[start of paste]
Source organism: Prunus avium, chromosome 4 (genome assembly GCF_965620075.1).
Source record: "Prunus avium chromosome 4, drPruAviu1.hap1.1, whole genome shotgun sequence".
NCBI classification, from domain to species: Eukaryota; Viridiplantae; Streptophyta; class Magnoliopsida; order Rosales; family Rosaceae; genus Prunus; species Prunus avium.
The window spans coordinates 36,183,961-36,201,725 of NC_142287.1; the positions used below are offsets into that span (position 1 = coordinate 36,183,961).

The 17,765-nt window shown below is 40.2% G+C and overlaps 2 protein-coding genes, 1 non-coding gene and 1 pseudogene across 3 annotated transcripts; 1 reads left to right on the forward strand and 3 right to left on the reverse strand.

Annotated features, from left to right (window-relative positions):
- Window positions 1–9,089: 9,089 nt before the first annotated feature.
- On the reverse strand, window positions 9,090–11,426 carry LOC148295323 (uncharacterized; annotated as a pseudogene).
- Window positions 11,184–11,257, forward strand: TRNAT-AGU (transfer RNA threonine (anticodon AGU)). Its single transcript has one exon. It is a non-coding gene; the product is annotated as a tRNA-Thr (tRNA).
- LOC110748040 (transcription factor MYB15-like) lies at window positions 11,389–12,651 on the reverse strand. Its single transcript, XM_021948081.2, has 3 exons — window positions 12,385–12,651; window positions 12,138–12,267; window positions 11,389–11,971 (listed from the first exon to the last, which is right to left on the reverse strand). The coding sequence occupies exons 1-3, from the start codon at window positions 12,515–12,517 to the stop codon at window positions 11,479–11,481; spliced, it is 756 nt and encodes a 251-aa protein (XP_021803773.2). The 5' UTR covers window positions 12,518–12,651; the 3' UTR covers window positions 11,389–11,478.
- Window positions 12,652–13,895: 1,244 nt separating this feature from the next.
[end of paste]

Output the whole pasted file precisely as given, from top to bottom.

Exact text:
Source organism: Prunus avium, chromosome 4 (genome assembly GCF_965620075.1).
Source record: "Prunus avium chromosome 4, drPruAviu1.hap1.1, whole genome shotgun sequence".
NCBI classification, from domain to species: Eukaryota; Viridiplantae; Streptophyta; class Magnoliopsida; order Rosales; family Rosaceae; genus Prunus; species Prunus avium.
The window spans coordinates 36,183,961-36,201,725 of NC_142287.1; the positions used below are offsets into that span (position 1 = coordinate 36,183,961).

The 17,765-nt window shown below is 40.2% G+C and overlaps 2 protein-coding genes, 1 non-coding gene and 1 pseudogene across 3 annotated transcripts; 1 reads left to right on the forward strand and 3 right to left on the reverse strand.

Annotated features, from left to right (window-relative positions):
- Window positions 1–9,089: 9,089 nt before the first annotated feature.
- On the reverse strand, window positions 9,090–11,426 carry LOC148295323 (uncharacterized; annotated as a pseudogene).
- Window positions 11,184–11,257, forward strand: TRNAT-AGU (transfer RNA threonine (anticodon AGU)). Its single transcript has one exon. It is a non-coding gene; the product is annotated as a tRNA-Thr (tRNA).
- LOC110748040 (transcription factor MYB15-like) lies at window positions 11,389–12,651 on the reverse strand. Its single transcript, XM_021948081.2, has 3 exons — window positions 12,385–12,651; window positions 12,138–12,267; window positions 11,389–11,971 (listed from the first exon to the last, which is right to left on the reverse strand). The coding sequence occupies exons 1-3, from the start codon at window positions 12,515–12,517 to the stop codon at window positions 11,479–11,481; spliced, it is 756 nt and encodes a 251-aa protein (XP_021803773.2). The 5' UTR covers window positions 12,518–12,651; the 3' UTR covers window positions 11,389–11,478.
- Window positions 12,652–13,895: 1,244 nt separating this feature from the next.